Smart Designed, Mechanised Large-Scale Cocoa Plantations as a Forward-Looking Component of Sustainable Cocoa Production
Ralf Rathsack, Silke Elwers
ForestFinest-Consulting, Land-Use, Germany
To meet the rising demand in the 1960s and 70s, smallholder farmers, especially in West Africa, started to increasingly grow cocoa. In order to generate higher incomes and to overcome price fluctuations, farmers intensified their farming strategies which led to an intermediate improvement of livelihood but also to a higher dependency on cocoa. Today, farmers get a share of about 6-10% of the high-end chocolate product compared to 15-23% in the beginning of the 60s. Thus they often miss the up-to-date knowledge, network and financial background to run highly intensified cocoa cultures in a sustainable way. Among others this led to extensive use of agrochemicals without increasing productivity in long-term. Land scarcity due to deforestation and soil degradation processes is becoming an important issue in many tropical countries. Besides, climate change is expected to seriously affect the present cocoa growing regions.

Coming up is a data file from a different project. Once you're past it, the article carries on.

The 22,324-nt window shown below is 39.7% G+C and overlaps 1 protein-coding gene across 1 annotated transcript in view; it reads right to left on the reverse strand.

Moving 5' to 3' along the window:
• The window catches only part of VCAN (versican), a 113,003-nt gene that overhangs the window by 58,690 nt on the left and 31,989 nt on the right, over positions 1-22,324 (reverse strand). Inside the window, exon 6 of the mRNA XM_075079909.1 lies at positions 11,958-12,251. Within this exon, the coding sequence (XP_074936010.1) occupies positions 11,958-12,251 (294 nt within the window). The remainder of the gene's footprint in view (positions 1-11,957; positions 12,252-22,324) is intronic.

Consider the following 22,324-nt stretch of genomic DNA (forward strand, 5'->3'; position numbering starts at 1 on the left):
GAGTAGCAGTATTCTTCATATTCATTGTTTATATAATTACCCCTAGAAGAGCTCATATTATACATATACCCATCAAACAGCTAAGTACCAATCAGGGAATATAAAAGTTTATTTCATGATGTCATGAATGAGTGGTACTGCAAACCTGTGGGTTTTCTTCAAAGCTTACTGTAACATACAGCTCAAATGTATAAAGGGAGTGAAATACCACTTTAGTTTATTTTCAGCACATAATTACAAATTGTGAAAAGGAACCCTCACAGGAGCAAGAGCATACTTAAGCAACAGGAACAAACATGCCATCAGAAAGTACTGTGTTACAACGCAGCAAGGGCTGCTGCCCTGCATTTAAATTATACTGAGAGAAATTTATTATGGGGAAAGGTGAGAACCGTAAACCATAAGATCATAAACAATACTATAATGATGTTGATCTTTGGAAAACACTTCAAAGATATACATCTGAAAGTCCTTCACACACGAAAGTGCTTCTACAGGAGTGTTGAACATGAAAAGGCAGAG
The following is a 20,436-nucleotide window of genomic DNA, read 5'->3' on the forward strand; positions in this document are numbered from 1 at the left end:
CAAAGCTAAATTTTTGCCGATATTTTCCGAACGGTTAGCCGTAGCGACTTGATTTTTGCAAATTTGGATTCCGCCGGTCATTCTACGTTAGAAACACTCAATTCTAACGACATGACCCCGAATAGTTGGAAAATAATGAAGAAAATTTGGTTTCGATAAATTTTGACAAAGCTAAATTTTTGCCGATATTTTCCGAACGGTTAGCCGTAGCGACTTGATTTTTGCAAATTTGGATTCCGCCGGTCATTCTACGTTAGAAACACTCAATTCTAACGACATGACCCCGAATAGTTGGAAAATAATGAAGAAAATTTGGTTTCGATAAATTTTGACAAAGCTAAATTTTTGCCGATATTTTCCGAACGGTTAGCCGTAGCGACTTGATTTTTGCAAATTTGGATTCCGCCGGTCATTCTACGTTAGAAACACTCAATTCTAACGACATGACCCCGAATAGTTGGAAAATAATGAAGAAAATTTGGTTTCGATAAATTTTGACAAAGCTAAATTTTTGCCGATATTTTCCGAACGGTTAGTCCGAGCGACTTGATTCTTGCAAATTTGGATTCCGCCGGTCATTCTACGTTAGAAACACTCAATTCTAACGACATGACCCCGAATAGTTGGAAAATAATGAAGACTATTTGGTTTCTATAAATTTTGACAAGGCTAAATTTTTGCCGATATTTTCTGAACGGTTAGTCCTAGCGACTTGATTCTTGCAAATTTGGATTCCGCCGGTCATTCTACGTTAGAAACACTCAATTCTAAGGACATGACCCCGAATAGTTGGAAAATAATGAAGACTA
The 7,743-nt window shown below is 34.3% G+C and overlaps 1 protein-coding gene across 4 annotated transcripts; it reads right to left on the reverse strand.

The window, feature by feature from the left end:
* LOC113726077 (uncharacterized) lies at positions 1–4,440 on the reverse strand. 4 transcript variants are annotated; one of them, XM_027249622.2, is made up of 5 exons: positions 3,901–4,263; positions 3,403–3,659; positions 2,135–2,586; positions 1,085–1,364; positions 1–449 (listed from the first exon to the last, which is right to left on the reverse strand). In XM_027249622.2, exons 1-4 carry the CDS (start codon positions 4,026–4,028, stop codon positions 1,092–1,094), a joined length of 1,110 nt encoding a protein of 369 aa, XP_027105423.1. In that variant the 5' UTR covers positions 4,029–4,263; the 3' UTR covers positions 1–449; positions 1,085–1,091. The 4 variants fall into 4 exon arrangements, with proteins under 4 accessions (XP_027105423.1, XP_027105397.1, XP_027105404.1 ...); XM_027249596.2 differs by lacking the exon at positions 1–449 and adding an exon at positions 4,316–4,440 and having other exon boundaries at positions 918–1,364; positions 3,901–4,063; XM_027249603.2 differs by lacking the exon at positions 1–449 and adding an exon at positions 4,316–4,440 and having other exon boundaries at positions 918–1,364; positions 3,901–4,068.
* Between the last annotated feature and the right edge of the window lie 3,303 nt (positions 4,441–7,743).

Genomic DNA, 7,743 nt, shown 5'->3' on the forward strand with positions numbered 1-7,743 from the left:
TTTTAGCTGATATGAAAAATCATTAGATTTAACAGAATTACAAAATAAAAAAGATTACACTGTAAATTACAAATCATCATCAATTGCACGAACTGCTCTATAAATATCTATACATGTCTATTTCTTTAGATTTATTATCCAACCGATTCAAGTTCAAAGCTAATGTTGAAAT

Keywords: Agro-industrialisation, agroforestry-systems, cocoa, large-scale, sustainable land-use
Contact Address: Ralf Rathsack, ForestFinest-Consulting, Land-Use, Burchardstraße 18a, 20095 Hamburg, Germany, e-mail: rathsackforestfinest-consulting.com